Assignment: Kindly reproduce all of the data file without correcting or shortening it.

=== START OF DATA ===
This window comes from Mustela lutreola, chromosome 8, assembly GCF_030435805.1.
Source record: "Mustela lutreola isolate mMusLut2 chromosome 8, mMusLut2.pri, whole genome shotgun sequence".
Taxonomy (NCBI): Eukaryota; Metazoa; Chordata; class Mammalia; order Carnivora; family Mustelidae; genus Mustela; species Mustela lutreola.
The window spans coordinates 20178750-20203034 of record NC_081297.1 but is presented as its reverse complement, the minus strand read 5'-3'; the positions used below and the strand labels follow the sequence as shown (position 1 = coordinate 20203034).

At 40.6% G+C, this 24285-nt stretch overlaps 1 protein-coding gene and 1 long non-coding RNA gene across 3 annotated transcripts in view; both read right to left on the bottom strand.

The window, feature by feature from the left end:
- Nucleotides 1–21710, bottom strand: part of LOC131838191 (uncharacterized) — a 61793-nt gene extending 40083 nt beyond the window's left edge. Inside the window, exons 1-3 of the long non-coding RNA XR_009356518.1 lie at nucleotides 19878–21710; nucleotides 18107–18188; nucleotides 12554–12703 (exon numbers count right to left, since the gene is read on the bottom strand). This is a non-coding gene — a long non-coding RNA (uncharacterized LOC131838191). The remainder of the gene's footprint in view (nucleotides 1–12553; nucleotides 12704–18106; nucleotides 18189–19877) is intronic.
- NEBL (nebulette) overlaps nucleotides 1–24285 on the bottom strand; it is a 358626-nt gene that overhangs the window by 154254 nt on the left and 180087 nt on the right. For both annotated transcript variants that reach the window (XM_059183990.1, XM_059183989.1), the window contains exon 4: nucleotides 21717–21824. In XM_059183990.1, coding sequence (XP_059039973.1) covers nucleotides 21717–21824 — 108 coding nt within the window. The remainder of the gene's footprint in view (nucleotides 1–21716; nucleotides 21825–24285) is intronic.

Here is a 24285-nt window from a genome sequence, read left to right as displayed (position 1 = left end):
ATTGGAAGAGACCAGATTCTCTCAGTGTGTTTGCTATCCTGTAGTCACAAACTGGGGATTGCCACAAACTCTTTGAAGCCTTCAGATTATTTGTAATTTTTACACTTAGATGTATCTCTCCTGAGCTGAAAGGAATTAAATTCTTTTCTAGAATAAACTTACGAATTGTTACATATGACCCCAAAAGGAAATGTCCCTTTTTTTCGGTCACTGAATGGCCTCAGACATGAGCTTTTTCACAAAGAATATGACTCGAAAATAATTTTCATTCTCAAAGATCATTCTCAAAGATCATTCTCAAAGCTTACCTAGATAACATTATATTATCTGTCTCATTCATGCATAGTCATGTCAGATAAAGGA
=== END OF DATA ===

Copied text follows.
This window comes from Mustela lutreola, chromosome 8, assembly GCF_030435805.1.
Source record: "Mustela lutreola isolate mMusLut2 chromosome 8, mMusLut2.pri, whole genome shotgun sequence".
Taxonomy (NCBI): Eukaryota; Metazoa; Chordata; class Mammalia; order Carnivora; family Mustelidae; genus Mustela; species Mustela lutreola.
The window spans coordinates 20178750-20203034 of record NC_081297.1 but is presented as its reverse complement, the minus strand read 5'-3'; the positions used below and the strand labels follow the sequence as shown (position 1 = coordinate 20203034).

At 40.6% G+C, this 24285-nt stretch overlaps 1 protein-coding gene and 1 long non-coding RNA gene across 3 annotated transcripts in view; both read right to left on the bottom strand.

The window, feature by feature from the left end:
- Nucleotides 1–21710, bottom strand: part of LOC131838191 (uncharacterized) — a 61793-nt gene extending 40083 nt beyond the window's left edge. Inside the window, exons 1-3 of the long non-coding RNA XR_009356518.1 lie at nucleotides 19878–21710; nucleotides 18107–18188; nucleotides 12554–12703 (exon numbers count right to left, since the gene is read on the bottom strand). This is a non-coding gene — a long non-coding RNA (uncharacterized LOC131838191). The remainder of the gene's footprint in view (nucleotides 1–12553; nucleotides 12704–18106; nucleotides 18189–19877) is intronic.
- NEBL (nebulette) overlaps nucleotides 1–24285 on the bottom strand; it is a 358626-nt gene that overhangs the window by 154254 nt on the left and 180087 nt on the right. For both annotated transcript variants that reach the window (XM_059183990.1, XM_059183989.1), the window contains exon 4: nucleotides 21717–21824. In XM_059183990.1, coding sequence (XP_059039973.1) covers nucleotides 21717–21824 — 108 coding nt within the window. The remainder of the gene's footprint in view (nucleotides 1–21716; nucleotides 21825–24285) is intronic.

Here is a 24285-nt window from a genome sequence, read left to right as displayed (position 1 = left end):
ATTGGAAGAGACCAGATTCTCTCAGTGTGTTTGCTATCCTGTAGTCACAAACTGGGGATTGCCACAAACTCTTTGAAGCCTTCAGATTATTTGTAATTTTTACACTTAGATGTATCTCTCCTGAGCTGAAAGGAATTAAATTCTTTTCTAGAATAAACTTACGAATTGTTACATATGACCCCAAAAGGAAATGTCCCTTTTTTTCGGTCACTGAATGGCCTCAGACATGAGCTTTTTCACAAAGAATATGACTCGAAAATAATTTTCATTCTCAAAGATCATTCTCAAAGATCATTCTCAAAGCTTACCTAGATAACATTATATTATCTGTCTCATTCATGCATAGTCATGTCAGATAAAGGA